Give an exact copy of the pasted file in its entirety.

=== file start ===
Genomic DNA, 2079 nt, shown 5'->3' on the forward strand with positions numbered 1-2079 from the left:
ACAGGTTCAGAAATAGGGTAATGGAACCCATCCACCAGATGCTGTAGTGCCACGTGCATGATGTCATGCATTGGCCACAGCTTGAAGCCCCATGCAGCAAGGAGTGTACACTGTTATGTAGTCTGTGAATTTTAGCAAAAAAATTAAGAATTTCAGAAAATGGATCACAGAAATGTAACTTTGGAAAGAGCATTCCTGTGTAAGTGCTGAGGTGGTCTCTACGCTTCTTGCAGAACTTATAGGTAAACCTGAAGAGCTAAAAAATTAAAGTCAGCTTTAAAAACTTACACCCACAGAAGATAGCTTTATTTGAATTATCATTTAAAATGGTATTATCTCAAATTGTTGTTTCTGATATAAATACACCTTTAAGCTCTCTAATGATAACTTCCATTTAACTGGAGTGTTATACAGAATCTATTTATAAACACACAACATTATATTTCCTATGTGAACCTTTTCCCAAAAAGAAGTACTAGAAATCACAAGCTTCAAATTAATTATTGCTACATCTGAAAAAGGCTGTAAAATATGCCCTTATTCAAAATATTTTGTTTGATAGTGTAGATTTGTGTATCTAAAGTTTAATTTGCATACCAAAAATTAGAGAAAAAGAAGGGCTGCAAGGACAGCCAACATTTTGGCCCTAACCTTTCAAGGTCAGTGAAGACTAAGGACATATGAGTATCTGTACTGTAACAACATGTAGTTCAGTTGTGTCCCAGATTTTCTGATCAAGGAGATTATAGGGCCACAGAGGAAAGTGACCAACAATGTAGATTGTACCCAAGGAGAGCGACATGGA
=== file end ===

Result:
Genomic DNA, 2079 nt, shown 5'->3' on the forward strand with positions numbered 1-2079 from the left:
ACAGGTTCAGAAATAGGGTAATGGAACCCATCCACCAGATGCTGTAGTGCCACGTGCATGATGTCATGCATTGGCCACAGCTTGAAGCCCCATGCAGCAAGGAGTGTACACTGTTATGTAGTCTGTGAATTTTAGCAAAAAAATTAAGAATTTCAGAAAATGGATCACAGAAATGTAACTTTGGAAAGAGCATTCCTGTGTAAGTGCTGAGGTGGTCTCTACGCTTCTTGCAGAACTTATAGGTAAACCTGAAGAGCTAAAAAATTAAAGTCAGCTTTAAAAACTTACACCCACAGAAGATAGCTTTATTTGAATTATCATTTAAAATGGTATTATCTCAAATTGTTGTTTCTGATATAAATACACCTTTAAGCTCTCTAATGATAACTTCCATTTAACTGGAGTGTTATACAGAATCTATTTATAAACACACAACATTATATTTCCTATGTGAACCTTTTCCCAAAAAGAAGTACTAGAAATCACAAGCTTCAAATTAATTATTGCTACATCTGAAAAAGGCTGTAAAATATGCCCTTATTCAAAATATTTTGTTTGATAGTGTAGATTTGTGTATCTAAAGTTTAATTTGCATACCAAAAATTAGAGAAAAAGAAGGGCTGCAAGGACAGCCAACATTTTGGCCCTAACCTTTCAAGGTCAGTGAAGACTAAGGACATATGAGTATCTGTACTGTAACAACATGTAGTTCAGTTGTGTCCCAGATTTTCTGATCAAGGAGATTATAGGGCCACAGAGGAAAGTGACCAACAATGTAGATTGTACCCAAGGAGAGCGACATGGA